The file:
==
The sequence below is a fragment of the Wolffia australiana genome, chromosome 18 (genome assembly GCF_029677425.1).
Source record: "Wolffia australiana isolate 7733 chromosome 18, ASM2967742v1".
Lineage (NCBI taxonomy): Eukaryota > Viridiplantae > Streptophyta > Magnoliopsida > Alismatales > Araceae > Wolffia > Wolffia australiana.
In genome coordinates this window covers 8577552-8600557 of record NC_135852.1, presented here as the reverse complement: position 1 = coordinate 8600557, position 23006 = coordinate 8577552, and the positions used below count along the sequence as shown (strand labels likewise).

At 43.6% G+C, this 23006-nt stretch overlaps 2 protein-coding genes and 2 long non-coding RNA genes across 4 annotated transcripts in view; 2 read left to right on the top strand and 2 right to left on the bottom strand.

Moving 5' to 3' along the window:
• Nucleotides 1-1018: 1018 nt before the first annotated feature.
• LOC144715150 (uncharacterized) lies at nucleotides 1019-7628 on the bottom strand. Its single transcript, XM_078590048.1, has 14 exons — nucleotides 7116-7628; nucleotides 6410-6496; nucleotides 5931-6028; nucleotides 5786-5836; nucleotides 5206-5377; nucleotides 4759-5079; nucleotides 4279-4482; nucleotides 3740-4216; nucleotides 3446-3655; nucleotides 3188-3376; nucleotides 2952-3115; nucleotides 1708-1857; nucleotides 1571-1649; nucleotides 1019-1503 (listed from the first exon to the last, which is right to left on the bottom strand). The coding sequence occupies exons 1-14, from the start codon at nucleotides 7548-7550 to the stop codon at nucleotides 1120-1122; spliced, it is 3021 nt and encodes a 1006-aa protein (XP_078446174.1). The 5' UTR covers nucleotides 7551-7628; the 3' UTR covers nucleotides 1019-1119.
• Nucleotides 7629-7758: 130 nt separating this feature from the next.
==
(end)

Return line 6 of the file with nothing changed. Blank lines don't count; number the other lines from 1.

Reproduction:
Moving 5' to 3' along the window: